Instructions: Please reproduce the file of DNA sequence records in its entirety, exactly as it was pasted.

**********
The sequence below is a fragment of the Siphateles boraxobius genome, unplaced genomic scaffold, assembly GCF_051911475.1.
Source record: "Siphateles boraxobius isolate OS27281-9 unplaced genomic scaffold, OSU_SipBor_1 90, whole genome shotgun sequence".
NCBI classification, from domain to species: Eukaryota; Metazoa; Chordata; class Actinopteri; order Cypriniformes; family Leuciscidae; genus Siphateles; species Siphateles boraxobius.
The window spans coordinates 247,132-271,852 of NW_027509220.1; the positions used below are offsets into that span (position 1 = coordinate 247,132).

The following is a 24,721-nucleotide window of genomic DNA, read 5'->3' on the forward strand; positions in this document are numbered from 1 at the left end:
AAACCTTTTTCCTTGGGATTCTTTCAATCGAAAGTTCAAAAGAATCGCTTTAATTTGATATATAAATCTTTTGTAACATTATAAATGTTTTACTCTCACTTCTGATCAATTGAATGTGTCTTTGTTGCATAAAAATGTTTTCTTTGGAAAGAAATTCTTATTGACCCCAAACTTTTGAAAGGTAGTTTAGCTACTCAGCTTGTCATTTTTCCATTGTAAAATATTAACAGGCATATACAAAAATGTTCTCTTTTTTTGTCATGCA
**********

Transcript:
The sequence below is a fragment of the Siphateles boraxobius genome, unplaced genomic scaffold, assembly GCF_051911475.1.
Source record: "Siphateles boraxobius isolate OS27281-9 unplaced genomic scaffold, OSU_SipBor_1 90, whole genome shotgun sequence".
NCBI classification, from domain to species: Eukaryota; Metazoa; Chordata; class Actinopteri; order Cypriniformes; family Leuciscidae; genus Siphateles; species Siphateles boraxobius.
The window spans coordinates 247,132-271,852 of NW_027509220.1; the positions used below are offsets into that span (position 1 = coordinate 247,132).

The following is a 24,721-nucleotide window of genomic DNA, read 5'->3' on the forward strand; positions in this document are numbered from 1 at the left end:
AAACCTTTTTCCTTGGGATTCTTTCAATCGAAAGTTCAAAAGAATCGCTTTAATTTGATATATAAATCTTTTGTAACATTATAAATGTTTTACTCTCACTTCTGATCAATTGAATGTGTCTTTGTTGCATAAAAATGTTTTCTTTGGAAAGAAATTCTTATTGACCCCAAACTTTTGAAAGGTAGTTTAGCTACTCAGCTTGTCATTTTTCCATTGTAAAATATTAACAGGCATATACAAAAATGTTCTCTTTTTTTGTCATGCA